Through most of the US and Canada, including Montana, there is a species of bugs called the box elder bug (Boisea trivittata) that is considered to be a pest. They are most known for congregating in large numbers when temperatures fall late in the year and then invading homes and buildings. Many people despise them without knowing much about them.
Box elder bugs as pest
It is the propensity of box elder bugs to congregate and enter buildings that make them pests. It isn’t uncommon to see several hundred of these insects in groups. Otherwise, they are relatively harmless.
Box elder bugs don’t bite people, for one thing. They have small, piercing mouthparts that are used to puncture and suck plant juices, specifically those of trees and bushes related to box elders. Since they attack box elders, which are generally not a tree of economic importance, they don’t cause much damage. They do, however, also feed on maple and ash. They are sometimes mistaken for brown marmorated stink bugs, though, and the stink bugs are damaging.
Brown marmorated stink bugs vs. box elder bugs
Brown Marmorated Stink Bug
Although related and having a similar shape, box elder bugs are different than stink bugs. Brown marmorated stink bugs (Halyomorpha halys) are of a different genus and are not native to North America as box elder bugs are. They are also pests to agricultural plants, whereas box elder bugs are not.
Brown marmorated stink bugs were accidentally imported from Asia and promptly populated. The first in the US was discovered in 1998 and today they are found in most US states and a number of Canadian provinces. The stink bugs are serious pests.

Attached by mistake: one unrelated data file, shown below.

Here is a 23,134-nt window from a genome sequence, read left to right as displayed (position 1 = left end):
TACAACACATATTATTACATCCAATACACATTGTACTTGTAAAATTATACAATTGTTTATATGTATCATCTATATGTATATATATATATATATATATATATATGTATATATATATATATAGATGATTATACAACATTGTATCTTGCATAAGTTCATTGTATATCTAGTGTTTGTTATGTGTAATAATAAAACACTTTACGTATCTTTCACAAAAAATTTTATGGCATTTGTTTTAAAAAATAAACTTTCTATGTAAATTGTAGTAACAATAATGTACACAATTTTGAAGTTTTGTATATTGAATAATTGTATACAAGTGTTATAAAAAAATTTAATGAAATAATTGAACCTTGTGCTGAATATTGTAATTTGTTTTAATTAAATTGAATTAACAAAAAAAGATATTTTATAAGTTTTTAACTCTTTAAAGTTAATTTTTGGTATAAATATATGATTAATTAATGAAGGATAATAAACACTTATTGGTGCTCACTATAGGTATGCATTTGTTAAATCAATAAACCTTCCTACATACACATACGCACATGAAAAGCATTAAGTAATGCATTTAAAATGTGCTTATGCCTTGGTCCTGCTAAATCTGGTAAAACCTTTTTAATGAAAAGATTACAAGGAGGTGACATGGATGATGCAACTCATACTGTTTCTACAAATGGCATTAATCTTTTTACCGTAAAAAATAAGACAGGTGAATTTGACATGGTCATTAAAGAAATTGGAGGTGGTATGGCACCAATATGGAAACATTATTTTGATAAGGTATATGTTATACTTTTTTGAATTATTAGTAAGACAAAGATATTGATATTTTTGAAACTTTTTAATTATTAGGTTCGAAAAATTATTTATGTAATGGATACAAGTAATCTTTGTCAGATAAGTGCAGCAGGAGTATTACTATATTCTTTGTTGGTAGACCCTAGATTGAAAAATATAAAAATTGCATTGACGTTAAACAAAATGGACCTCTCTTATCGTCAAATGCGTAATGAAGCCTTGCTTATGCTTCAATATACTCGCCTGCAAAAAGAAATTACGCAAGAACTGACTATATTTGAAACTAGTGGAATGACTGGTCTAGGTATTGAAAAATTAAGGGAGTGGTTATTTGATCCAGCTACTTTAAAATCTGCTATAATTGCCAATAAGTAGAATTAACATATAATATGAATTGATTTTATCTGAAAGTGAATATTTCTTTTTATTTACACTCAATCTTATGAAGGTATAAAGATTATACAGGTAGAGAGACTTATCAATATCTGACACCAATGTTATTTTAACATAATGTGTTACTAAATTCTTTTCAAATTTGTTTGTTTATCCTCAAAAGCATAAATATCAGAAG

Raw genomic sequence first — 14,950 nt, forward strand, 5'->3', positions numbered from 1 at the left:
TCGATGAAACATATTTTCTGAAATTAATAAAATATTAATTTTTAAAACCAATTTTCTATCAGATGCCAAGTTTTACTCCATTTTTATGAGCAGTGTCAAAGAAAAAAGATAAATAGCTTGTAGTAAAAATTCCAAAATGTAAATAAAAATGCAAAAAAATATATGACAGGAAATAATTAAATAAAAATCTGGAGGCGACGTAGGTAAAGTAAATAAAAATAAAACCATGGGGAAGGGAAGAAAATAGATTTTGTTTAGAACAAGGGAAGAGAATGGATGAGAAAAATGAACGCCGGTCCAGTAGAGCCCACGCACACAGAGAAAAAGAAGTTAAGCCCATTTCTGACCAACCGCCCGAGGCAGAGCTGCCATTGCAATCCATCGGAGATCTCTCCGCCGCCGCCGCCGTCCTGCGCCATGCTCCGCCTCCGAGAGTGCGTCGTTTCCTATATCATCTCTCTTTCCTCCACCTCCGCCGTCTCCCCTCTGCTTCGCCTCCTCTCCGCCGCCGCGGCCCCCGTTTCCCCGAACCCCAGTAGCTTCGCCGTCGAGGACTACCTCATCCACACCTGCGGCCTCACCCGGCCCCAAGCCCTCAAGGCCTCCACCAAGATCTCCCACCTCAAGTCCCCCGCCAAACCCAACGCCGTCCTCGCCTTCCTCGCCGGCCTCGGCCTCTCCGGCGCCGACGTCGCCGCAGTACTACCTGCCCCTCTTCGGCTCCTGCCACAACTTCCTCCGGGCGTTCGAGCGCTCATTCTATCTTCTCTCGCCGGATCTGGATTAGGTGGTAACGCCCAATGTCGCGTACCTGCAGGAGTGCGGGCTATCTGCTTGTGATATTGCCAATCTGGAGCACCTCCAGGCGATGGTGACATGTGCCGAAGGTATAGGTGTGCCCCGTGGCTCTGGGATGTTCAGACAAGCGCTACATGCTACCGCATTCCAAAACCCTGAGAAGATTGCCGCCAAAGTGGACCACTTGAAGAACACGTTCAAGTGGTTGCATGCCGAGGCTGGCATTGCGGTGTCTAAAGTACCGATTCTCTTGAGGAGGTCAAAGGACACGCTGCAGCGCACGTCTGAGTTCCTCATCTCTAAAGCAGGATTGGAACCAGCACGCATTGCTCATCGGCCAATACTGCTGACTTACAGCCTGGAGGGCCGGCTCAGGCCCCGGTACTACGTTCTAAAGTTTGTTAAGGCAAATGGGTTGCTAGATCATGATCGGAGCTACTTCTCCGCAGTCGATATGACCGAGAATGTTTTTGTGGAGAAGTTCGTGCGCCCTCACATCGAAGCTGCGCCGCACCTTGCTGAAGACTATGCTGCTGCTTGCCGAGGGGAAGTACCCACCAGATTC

Box elder bug description
Box elder bugs are about a half inch long and are oblong, like stink bugs. This is the reason they are sometimes mistaken for being stink bugs. However, box elder bugs tend to be chocolate brown to black in color, with bright red or orange markings on the margins of the wings. There is often also red or orange markings on the thorax. The antennae are long, often nearly half the length of the body and the head is small.
Adding to the confusion over identification, though box elder bugs are not stink bugs, they do produce a foul aroma that is repulsive to many predators. The smell usually isn’t as bad as that of stink bugs, but they do stink, never-the-less, particularly when there are a lot of them.
Box elder bug reproduction
Even though this bug does congregate in large numbers and often hides in the walls of buildings, they don’t reproduce there. In fact, the buildings serve as places to survive the winter. This insect species hibernates when the temperatures are cold. Most of the large groups of box elder bugs gather together on walls that have a southern exposure, to further help with survival since southern wall usually stay warmer and get warmer earlier in the spring. This allows them to be among the first insects to show up when the weather starts getting warm.
The eggs are laid on the box elder, ash or maple trees in July, often in the cracks in the bark or on the leaves.
Despite eating plant juices from the host trees, box elder bugs seldom cause much damage to the hosts. They also seem to have large populations during some years, but not during other years. In Montana, there were tremendous numbers of box elder bugs in 2016, but there weren’t nearly as many, perhaps a tenth as many, in 2015 and 2017.
Even though stink bugs are serious agricultural pests, box elder bugs aren’t. They might look somewhat like stink bugs, but they are different. They can, however, congregate in such large numbers that they can become pests, though minor ones.